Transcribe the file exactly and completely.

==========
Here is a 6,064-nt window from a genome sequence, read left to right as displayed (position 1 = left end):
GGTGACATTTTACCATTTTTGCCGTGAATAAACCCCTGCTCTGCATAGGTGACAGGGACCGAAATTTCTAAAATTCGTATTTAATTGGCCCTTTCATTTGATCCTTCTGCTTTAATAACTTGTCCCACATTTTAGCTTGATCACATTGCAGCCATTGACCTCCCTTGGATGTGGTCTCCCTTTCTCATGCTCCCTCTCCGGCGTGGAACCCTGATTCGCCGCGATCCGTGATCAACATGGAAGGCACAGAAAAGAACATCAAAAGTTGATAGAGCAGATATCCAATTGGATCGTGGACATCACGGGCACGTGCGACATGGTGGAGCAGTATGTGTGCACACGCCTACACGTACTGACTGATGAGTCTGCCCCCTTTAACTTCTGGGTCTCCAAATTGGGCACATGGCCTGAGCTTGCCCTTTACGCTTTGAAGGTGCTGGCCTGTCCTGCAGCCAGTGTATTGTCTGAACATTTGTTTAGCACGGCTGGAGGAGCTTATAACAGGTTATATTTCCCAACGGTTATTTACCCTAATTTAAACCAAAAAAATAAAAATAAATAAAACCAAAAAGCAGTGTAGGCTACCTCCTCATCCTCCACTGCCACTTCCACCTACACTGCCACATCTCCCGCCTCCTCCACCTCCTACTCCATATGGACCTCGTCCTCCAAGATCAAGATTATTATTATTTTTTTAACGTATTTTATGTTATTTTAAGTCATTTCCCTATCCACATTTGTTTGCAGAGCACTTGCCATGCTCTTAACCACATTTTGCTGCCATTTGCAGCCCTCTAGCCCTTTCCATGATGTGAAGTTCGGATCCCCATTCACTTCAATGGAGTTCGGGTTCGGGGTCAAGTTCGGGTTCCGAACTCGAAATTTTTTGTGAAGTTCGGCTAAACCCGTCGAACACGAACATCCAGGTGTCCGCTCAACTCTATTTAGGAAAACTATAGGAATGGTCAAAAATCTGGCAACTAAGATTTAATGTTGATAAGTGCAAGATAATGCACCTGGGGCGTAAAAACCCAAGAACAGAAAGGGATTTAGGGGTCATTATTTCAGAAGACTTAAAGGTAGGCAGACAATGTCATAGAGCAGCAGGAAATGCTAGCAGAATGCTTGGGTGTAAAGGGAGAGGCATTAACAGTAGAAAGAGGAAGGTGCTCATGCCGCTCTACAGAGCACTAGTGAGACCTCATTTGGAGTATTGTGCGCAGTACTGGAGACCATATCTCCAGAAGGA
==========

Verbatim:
Here is a 6,064-nt window from a genome sequence, read left to right as displayed (position 1 = left end):
GGTGACATTTTACCATTTTTGCCGTGAATAAACCCCTGCTCTGCATAGGTGACAGGGACCGAAATTTCTAAAATTCGTATTTAATTGGCCCTTTCATTTGATCCTTCTGCTTTAATAACTTGTCCCACATTTTAGCTTGATCACATTGCAGCCATTGACCTCCCTTGGATGTGGTCTCCCTTTCTCATGCTCCCTCTCCGGCGTGGAACCCTGATTCGCCGCGATCCGTGATCAACATGGAAGGCACAGAAAAGAACATCAAAAGTTGATAGAGCAGATATCCAATTGGATCGTGGACATCACGGGCACGTGCGACATGGTGGAGCAGTATGTGTGCACACGCCTACACGTACTGACTGATGAGTCTGCCCCCTTTAACTTCTGGGTCTCCAAATTGGGCACATGGCCTGAGCTTGCCCTTTACGCTTTGAAGGTGCTGGCCTGTCCTGCAGCCAGTGTATTGTCTGAACATTTGTTTAGCACGGCTGGAGGAGCTTATAACAGGTTATATTTCCCAACGGTTATTTACCCTAATTTAAACCAAAAAAATAAAAATAAATAAAACCAAAAAGCAGTGTAGGCTACCTCCTCATCCTCCACTGCCACTTCCACCTACACTGCCACATCTCCCGCCTCCTCCACCTCCTACTCCATATGGACCTCGTCCTCCAAGATCAAGATTATTATTATTTTTTTAACGTATTTTATGTTATTTTAAGTCATTTCCCTATCCACATTTGTTTGCAGAGCACTTGCCATGCTCTTAACCACATTTTGCTGCCATTTGCAGCCCTCTAGCCCTTTCCATGATGTGAAGTTCGGATCCCCATTCACTTCAATGGAGTTCGGGTTCGGGGTCAAGTTCGGGTTCCGAACTCGAAATTTTTTGTGAAGTTCGGCTAAACCCGTCGAACACGAACATCCAGGTGTCCGCTCAACTCTATTTAGGAAAACTATAGGAATGGTCAAAAATCTGGCAACTAAGATTTAATGTTGATAAGTGCAAGATAATGCACCTGGGGCGTAAAAACCCAAGAACAGAAAGGGATTTAGGGGTCATTATTTCAGAAGACTTAAAGGTAGGCAGACAATGTCATAGAGCAGCAGGAAATGCTAGCAGAATGCTTGGGTGTAAAGGGAGAGGCATTAACAGTAGAAAGAGGAAGGTGCTCATGCCGCTCTACAGAGCACTAGTGAGACCTCATTTGGAGTATTGTGCGCAGTACTGGAGACCATATCTCCAGAAGGA